On Thursday, September 15, 2016, the WITI Boston network welcomed a panel of speakers to discuss IT's most urgent challenge: cybersecurity. Cybercrime can affect its victims in a multitude of ways, including data theft, sabotage, disabled systems, denial of service, and extortion. It's estimated that cybercrime costs the global economy over $400 billion per year.
Thursday's discussion was facilitated by Candy Alexander, CISO and cybersecurity consultant, and included: Michelle Drolet, CEO and co-founder of Towerwall; Janet Levesque, CISO at RSA, the security division of EMC; Gary Miliefsky, CEO of SnoopWall, Inc.; and Patty Patria, CIO of Becker College.
Panel members discussed the importance of prioritizing an organization's most critical assets and ensuring they are protected. While ideally, one would like to protect all assets, the nature of cybercrime has become so insidious that most organizations will find it too expensive and resource-draining to do so. Therefore, organizations must at least identify their most critical infrastructure and put a plan in place for how they will mitigate risk, ensuring their plan encompasses the Four Ds: detect, deter, defer, and defeat cybercrime.
A productive first step is to install data-encryption methodologies to protect important data so that if it is intercepted by unauthorized parties, their ability to access the information is significantly reduced.
In addition, adoption of a framework such as the Cybersecurity Framework is vital to mitigating risk. The Cybersecurity Framework was created through collaboration between industry, academia, and government agencies headed by NIST (National Institute of Standards and Technology, United States Department of Commerce), and consists of standards, guidelines, and practices to institute protection of critical infrastructure.
In the United States, cybersecurity regulations have been put in place to encourage organizations to invest in measures to protect their systems and data from cyber-attacks. In addition, state governments have adopted measures to increase the public visibility of firms with weak security that have been breached.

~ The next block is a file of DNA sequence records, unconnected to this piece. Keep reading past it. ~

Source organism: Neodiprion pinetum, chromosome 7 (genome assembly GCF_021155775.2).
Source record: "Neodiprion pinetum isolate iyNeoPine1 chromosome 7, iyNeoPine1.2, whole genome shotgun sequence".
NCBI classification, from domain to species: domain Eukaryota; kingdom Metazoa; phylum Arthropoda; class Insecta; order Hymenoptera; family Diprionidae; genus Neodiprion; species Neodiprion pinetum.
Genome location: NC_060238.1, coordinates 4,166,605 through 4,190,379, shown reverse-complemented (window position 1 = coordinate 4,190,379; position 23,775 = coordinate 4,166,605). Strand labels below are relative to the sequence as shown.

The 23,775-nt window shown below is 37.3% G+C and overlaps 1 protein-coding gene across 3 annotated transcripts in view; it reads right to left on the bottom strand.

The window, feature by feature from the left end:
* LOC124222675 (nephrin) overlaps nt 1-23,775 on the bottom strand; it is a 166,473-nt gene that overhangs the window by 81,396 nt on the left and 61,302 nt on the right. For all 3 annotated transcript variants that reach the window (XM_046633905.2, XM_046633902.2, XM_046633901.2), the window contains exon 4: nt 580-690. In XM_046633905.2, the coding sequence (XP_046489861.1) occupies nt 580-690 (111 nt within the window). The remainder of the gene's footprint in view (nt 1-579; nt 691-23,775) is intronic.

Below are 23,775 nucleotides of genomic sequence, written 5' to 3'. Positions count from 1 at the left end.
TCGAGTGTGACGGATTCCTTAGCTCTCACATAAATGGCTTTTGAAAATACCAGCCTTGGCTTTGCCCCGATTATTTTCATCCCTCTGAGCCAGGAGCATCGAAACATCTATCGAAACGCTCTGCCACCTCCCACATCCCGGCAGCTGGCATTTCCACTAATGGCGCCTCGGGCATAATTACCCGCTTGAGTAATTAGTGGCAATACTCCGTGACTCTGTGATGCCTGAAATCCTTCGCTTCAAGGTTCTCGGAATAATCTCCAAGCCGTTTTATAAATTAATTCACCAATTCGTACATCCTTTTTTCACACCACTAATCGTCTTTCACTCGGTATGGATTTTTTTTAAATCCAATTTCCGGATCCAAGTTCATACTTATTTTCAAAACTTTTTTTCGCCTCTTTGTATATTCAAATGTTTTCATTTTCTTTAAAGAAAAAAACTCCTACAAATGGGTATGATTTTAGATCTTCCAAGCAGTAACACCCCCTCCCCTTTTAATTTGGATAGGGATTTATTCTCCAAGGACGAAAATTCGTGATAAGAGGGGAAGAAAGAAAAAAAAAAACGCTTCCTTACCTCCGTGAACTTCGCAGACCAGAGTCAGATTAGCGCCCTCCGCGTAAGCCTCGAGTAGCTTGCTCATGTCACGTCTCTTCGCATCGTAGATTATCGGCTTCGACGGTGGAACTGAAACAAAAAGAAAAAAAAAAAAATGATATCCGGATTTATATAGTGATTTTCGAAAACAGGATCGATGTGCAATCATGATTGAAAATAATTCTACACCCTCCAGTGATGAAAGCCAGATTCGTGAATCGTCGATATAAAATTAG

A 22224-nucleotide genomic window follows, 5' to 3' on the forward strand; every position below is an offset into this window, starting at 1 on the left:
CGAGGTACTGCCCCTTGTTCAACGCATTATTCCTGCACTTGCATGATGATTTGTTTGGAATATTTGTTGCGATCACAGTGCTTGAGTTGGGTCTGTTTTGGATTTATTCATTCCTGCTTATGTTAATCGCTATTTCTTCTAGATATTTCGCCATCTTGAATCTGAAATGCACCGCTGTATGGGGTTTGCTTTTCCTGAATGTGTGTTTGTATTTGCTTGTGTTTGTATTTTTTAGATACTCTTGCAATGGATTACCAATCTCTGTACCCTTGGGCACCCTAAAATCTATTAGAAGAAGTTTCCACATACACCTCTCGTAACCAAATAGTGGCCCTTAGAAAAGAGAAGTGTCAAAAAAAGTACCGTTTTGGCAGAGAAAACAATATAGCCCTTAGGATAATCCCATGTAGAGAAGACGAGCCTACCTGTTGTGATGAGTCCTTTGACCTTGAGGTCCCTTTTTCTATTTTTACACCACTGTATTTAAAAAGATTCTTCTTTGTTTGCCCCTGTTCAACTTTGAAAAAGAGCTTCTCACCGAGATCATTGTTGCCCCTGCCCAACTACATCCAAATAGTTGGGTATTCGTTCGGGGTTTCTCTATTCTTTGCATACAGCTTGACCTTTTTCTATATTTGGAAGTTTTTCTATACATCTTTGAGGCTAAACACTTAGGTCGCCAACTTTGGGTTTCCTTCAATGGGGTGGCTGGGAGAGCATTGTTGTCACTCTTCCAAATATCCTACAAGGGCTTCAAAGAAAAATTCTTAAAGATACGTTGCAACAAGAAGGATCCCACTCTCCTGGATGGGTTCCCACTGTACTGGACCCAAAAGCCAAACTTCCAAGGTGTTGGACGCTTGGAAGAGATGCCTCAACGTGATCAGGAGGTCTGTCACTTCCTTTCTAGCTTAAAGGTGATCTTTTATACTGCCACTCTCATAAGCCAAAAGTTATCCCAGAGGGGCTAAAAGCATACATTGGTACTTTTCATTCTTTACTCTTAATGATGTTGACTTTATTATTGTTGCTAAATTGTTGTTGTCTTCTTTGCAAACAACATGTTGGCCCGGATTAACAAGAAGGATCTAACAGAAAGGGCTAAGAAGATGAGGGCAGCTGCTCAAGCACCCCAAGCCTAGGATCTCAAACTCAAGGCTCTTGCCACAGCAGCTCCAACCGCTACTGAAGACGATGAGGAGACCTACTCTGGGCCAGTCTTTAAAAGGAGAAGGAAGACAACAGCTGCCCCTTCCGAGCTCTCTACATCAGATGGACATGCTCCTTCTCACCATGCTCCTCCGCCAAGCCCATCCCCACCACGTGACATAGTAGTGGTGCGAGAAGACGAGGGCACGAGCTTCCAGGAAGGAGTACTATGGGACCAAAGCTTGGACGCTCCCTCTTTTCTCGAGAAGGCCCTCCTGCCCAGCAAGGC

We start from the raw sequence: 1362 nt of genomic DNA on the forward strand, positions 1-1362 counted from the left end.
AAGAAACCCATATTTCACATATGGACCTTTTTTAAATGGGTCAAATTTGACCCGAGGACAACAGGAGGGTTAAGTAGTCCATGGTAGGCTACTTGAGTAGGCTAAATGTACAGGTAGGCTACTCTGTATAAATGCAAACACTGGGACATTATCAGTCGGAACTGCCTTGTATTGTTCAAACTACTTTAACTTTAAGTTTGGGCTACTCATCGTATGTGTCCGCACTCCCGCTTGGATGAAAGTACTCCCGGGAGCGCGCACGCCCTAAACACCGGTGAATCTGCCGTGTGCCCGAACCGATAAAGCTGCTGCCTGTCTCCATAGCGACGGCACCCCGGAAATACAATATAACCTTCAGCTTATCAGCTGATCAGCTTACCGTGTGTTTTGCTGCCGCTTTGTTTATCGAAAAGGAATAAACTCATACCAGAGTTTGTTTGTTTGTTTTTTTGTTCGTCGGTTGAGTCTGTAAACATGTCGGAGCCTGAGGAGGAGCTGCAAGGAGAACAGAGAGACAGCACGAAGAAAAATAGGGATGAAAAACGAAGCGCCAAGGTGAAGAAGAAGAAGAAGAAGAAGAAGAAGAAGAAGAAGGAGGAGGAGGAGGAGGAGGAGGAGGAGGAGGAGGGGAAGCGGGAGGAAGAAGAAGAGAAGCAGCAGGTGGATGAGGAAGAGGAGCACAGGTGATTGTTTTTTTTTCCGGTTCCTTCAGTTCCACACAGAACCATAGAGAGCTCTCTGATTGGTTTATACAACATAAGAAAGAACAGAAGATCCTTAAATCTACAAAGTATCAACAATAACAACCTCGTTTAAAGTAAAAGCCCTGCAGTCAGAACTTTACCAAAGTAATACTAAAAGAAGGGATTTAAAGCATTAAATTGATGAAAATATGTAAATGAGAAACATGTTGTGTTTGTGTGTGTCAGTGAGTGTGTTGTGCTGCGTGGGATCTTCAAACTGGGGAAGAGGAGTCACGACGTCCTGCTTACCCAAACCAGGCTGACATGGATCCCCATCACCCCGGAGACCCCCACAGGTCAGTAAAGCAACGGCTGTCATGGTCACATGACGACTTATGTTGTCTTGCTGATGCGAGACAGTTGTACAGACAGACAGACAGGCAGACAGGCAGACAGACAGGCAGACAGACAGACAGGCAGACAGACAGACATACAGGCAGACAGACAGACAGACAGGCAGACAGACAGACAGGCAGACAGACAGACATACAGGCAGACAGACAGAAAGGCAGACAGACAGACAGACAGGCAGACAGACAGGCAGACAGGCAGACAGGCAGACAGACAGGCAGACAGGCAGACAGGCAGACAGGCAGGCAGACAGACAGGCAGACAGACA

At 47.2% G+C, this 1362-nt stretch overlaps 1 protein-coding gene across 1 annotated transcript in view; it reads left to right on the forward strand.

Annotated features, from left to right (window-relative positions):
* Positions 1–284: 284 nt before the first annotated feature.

The intention is to incentivize organizations to install cybersecurity voluntarily, to avoid the potential loss of reputation—as well as the economic loss—that can result from a successful cyber-attack. Panel members noted that organizations with plans in place are generally not fined as heavily as those with no cybersecurity policies.
Perpetrators of cybercrime are both creative and persistent with their development of new methods of cyber-attack. Panel members talked about information released recently by the World Anti-Doping Agency revealing that a Russian government hacking group accessed a database containing confidential medical data and drug-test results from the recent Olympics event in Rio de Janeiro. The hackers used a "RAT"—a "remote access Trojan"—to penetrate the system, using a "spear-phishing" tactic, which is enabled by a user opening an email he or she believes is from a trusted source.
To that end, panel members stated that organizations need to become much more proactive in educating their users to the potential methods by which hackers can penetrate IT systems. Organizations don't spend a lot of money in educating their users about such things as clicking on links that let hackers in, opening a large fissure in cybersecurity efforts.
In addition, many cyber-attacks obtain individuals' private information, allowing it to be used in nefarious ways that affect people personally. Helping users to realize that cybercrime can affect them, their parents, their kids, and other members of their family may raise awareness of the need for caution at all times, given that we're a society dependent on a computer infrastructure.
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